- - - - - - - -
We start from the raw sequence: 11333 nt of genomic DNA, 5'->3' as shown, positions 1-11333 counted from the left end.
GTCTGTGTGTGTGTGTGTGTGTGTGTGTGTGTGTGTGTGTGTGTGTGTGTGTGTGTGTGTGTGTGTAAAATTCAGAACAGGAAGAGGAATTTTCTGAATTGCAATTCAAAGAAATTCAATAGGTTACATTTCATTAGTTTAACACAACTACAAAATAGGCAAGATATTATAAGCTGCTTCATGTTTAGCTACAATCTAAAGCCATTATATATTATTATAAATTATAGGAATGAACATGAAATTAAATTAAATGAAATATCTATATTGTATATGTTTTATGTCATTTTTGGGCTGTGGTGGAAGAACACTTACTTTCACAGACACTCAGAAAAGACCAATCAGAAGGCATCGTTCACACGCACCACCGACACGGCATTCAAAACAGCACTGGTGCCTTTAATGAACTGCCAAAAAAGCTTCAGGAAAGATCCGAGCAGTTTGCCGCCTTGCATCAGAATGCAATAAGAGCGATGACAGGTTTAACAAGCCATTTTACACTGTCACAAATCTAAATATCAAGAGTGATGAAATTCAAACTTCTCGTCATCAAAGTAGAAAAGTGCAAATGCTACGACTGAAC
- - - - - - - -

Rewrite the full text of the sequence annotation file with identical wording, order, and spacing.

We start from the raw sequence: 11333 nt of genomic DNA, 5'->3' as shown, positions 1-11333 counted from the left end.
GTCTGTGTGTGTGTGTGTGTGTGTGTGTGTGTGTGTGTGTGTGTGTGTGTGTGTGTGTGTGTGTGTAAAATTCAGAACAGGAAGAGGAATTTTCTGAATTGCAATTCAAAGAAATTCAATAGGTTACATTTCATTAGTTTAACACAACTACAAAATAGGCAAGATATTATAAGCTGCTTCATGTTTAGCTACAATCTAAAGCCATTATATATTATTATAAATTATAGGAATGAACATGAAATTAAATTAAATGAAATATCTATATTGTATATGTTTTATGTCATTTTTGGGCTGTGGTGGAAGAACACTTACTTTCACAGACACTCAGAAAAGACCAATCAGAAGGCATCGTTCACACGCACCACCGACACGGCATTCAAAACAGCACTGGTGCCTTTAATGAACTGCCAAAAAAGCTTCAGGAAAGATCCGAGCAGTTTGCCGCCTTGCATCAGAATGCAATAAGAGCGATGACAGGTTTAACAAGCCATTTTACACTGTCACAAATCTAAATATCAAGAGTGATGAAATTCAAACTTCTCGTCATCAAAGTAGAAAAGTGCAAATGCTACGACTGAAC